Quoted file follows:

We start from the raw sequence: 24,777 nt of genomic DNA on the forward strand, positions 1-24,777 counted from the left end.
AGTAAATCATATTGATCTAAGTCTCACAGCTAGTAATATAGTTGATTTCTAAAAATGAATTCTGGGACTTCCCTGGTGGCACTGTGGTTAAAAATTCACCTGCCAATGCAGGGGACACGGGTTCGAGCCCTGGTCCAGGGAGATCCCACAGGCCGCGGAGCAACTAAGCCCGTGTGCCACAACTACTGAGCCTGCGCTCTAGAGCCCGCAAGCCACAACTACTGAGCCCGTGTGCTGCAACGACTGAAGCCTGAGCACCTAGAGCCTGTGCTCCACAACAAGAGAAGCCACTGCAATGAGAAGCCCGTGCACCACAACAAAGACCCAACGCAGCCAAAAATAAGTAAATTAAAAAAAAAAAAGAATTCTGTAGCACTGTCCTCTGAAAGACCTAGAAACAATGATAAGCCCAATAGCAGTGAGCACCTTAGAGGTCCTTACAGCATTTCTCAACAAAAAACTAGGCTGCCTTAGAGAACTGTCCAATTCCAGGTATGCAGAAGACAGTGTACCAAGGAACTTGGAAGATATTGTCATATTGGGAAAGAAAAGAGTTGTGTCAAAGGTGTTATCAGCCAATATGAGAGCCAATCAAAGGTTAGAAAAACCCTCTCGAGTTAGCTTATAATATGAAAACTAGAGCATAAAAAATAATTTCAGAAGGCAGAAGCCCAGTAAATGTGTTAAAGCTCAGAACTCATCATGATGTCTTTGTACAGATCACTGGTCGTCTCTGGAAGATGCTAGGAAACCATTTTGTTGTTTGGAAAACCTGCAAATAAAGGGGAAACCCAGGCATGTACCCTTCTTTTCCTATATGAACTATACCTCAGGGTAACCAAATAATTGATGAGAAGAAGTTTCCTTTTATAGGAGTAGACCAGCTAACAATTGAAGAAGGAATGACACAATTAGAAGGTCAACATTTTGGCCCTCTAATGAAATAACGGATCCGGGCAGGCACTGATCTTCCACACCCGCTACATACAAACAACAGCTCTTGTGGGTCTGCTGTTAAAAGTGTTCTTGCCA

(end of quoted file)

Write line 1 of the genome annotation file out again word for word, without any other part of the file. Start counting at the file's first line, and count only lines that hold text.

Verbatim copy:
We start from the raw sequence: 24,777 nt of genomic DNA on the forward strand, positions 1-24,777 counted from the left end.